Paine’s passionate diction continues as he begins to address the men more forcibly as he writes, “Ye men of Pennsylvania, do reason upon these things!” and continues by saying that he “brings reason to your [the soldier’s] ears…in language as plain as A, B, C, [and] hold[s] up truth to your [the soldier’s] eyes” and that “men must be either rogues or fools… [to] not see it” (652). This marks a noticeable shift from the way Paine addresses the men as friends and equals in the previous paragraphs. Although some could argue that these lines are spoken rather condescendingly or too forcefully, these lines also serve to gather the attention of the men and encourage the need for action by explaining that, simply put, there is no other solution than that which Paine suggests and any rational man should be able to see this. Further on, Paine’s diction finishes strong with his concluding illustration of what would happen if the men were to not follow Paine’s advice and fight (in somewhat of a fire-and-brimstone approach), thus becoming “a ravaged country—a depopulated city—habitations without safety, and slavery without hope” (653).
Along with the strong diction and imagery, another significant and obvious feature of the text is the inclusion of God and biblical references, which works as a very effective way to pull the whole argument together. Paine uses God as a way to get the men to believe in and have confidence in their cause as he tells the men that “God…will not give up a people to military destruction” (648). By presenting this idea, Paine allows the men an alternative route in which to send their faith and trust and hopefully eliminate many of their fears.
Paine also uses God as a way to solidify his argument against the British by essentially assuring the men that God is on their side (as their actions and causes are noble) and against the British as “[he] cannot see on what grounds the King of Britain can look up to heaven for help against us [the American soldiers]” (648). Paine then builds off of this idea by explaining that God has been responsible for Washington’s “uninterrupted health, and…a mind that can even flourish upon care” (650). The inclusion of the role of God in the development of Washington, a heroic person in the lives of these men, is a wise decision on Paine’s part as it offers the men further reason to trust in the doings of God, and therefore their own actions (as those are also supported by God).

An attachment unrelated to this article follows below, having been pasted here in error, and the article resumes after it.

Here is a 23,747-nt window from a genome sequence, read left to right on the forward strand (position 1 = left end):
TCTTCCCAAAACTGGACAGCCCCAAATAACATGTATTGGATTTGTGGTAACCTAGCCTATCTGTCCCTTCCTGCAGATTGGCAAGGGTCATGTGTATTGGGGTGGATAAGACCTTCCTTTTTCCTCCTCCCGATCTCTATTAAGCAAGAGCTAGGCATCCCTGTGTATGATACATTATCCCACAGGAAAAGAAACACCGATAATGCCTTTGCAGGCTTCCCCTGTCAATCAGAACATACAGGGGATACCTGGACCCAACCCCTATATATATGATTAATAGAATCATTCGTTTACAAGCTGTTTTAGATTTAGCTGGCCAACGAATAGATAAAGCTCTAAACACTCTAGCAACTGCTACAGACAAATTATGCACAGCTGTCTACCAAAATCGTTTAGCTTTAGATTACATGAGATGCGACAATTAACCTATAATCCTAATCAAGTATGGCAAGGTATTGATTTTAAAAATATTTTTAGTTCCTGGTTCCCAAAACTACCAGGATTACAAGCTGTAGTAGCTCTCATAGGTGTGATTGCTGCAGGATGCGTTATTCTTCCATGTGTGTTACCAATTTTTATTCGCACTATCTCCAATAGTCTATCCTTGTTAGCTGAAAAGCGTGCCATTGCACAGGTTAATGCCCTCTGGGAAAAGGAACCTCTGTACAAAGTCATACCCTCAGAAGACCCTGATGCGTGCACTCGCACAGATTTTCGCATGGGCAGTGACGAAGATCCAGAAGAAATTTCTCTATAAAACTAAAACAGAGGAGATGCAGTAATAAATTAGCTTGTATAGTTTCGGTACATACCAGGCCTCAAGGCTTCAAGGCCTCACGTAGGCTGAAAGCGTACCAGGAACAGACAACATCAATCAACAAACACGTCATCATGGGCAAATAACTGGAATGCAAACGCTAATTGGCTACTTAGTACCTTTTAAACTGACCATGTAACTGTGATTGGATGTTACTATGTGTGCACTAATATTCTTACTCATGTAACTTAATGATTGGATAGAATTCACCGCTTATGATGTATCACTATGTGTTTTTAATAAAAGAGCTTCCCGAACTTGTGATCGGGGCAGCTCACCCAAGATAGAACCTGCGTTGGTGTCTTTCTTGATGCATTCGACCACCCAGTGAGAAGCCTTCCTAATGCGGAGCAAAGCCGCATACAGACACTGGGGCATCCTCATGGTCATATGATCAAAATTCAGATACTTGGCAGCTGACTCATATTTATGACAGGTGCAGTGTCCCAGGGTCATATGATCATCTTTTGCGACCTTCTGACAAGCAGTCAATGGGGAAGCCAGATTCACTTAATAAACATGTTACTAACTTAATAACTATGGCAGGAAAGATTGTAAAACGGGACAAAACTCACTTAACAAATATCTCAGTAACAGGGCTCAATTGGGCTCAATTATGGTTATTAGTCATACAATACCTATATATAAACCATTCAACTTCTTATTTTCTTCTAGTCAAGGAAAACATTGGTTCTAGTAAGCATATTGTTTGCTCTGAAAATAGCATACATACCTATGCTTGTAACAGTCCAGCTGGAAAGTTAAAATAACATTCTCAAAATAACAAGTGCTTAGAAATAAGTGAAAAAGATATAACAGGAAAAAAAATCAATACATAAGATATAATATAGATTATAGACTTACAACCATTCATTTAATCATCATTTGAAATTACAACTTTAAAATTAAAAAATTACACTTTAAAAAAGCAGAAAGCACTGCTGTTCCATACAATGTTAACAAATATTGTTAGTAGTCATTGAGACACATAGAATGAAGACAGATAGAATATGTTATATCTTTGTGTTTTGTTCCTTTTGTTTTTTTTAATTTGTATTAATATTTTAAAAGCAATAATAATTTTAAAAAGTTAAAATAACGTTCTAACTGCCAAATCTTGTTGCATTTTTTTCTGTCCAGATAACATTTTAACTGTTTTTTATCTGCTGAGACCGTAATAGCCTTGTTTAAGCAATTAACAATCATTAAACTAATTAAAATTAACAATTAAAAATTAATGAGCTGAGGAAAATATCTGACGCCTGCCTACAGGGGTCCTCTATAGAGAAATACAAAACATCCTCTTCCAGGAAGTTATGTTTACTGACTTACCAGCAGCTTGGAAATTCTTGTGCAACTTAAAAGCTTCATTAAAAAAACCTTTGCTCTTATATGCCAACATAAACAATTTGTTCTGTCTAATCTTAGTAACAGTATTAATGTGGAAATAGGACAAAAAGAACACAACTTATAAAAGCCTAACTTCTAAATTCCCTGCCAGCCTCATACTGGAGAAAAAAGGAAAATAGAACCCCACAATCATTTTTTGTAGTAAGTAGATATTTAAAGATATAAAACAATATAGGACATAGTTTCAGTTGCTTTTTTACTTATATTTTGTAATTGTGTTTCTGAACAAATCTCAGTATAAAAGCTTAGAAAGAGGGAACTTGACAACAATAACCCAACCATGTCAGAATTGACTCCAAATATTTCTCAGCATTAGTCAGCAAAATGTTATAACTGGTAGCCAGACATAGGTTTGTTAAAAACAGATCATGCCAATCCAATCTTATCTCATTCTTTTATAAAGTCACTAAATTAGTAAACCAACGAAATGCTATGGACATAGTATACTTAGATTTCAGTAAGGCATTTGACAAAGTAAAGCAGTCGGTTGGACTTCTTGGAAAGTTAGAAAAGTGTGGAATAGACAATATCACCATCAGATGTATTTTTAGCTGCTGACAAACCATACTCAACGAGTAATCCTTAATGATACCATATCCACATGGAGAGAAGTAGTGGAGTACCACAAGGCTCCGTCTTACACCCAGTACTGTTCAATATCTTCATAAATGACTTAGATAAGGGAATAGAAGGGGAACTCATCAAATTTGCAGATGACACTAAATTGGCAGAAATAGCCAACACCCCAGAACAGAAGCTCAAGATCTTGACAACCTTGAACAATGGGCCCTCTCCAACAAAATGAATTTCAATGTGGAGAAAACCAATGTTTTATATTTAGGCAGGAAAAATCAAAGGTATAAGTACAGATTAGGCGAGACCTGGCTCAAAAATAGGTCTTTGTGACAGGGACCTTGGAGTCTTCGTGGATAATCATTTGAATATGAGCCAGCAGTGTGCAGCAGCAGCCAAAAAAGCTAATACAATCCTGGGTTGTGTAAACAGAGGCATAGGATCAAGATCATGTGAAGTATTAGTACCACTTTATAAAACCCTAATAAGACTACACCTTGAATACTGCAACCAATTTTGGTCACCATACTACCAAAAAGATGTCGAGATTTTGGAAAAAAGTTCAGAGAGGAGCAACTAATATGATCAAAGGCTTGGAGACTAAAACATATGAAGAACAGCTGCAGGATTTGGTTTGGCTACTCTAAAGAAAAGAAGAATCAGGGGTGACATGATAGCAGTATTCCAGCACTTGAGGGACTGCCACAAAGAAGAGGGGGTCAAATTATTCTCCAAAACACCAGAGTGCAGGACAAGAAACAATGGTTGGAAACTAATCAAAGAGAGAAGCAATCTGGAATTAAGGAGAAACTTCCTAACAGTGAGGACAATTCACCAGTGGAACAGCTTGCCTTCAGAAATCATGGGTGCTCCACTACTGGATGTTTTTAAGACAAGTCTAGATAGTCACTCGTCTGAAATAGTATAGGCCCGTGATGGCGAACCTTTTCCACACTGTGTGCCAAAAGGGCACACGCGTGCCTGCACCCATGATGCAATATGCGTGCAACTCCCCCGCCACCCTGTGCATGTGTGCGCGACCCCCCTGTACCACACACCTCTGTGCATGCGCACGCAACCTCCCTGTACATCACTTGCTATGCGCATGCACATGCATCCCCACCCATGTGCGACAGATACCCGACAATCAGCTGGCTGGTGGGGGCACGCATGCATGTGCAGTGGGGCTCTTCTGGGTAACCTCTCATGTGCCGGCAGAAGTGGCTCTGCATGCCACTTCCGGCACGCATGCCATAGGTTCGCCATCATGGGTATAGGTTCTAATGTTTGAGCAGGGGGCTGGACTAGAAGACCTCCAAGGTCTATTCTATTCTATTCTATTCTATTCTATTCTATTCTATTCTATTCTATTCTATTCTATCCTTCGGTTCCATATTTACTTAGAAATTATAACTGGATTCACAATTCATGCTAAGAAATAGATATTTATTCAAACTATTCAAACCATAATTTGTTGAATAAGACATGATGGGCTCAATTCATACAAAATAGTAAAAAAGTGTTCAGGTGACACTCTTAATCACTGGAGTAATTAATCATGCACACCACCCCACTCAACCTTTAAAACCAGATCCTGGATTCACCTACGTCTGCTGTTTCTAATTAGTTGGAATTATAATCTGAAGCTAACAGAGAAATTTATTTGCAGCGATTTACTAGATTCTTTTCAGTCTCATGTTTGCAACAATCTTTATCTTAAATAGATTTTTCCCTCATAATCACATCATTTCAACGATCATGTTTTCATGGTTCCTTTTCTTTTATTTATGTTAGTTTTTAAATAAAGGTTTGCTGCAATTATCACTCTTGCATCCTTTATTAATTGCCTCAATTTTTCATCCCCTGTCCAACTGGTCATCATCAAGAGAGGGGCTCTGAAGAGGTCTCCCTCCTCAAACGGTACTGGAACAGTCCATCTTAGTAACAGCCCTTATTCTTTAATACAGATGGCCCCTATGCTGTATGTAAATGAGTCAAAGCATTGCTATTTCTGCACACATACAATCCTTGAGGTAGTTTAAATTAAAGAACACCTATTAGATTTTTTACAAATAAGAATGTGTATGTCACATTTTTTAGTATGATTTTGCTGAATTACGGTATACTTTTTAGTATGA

In the final instance that Paine mentions God he insists that “[he] thank[s] God that [he] fears not. [That he] sees no real cause for fear” (652). Paine’s idea here is that the solution (which God supports per earlier references) to this crisis is so clear and simple he nor anyone else should doubt it. By finishing with this final allusion to God, Paine is reminding the men that, as there is but one solution, if they are to follow it they will have no reason to fear as well.
Overall, it is quite obvious that Paine wrote The Crisis, No. 1 with an agenda in mind, which he manages to portray quite convincingly. His successes lie in the rhetoric techniques that Paine uses as he begins his writing by striving to appeal to his audience, then working to persuade them with strong diction and imagery, and tying his whole argument together with allusions to God. Clearly, there are reasons why Paine’s The Crisis, No. 1, was and is still considered an exemplary example of a successful, American revolutionary rhetoric.
Paine, Thomas. “The Crisis, No. 1.” The Norton Anthology of American Literature. Ed. Julia
Reidhead. Vol. A. New York: W. W. Norton & Company, 2012. 647-53. Print.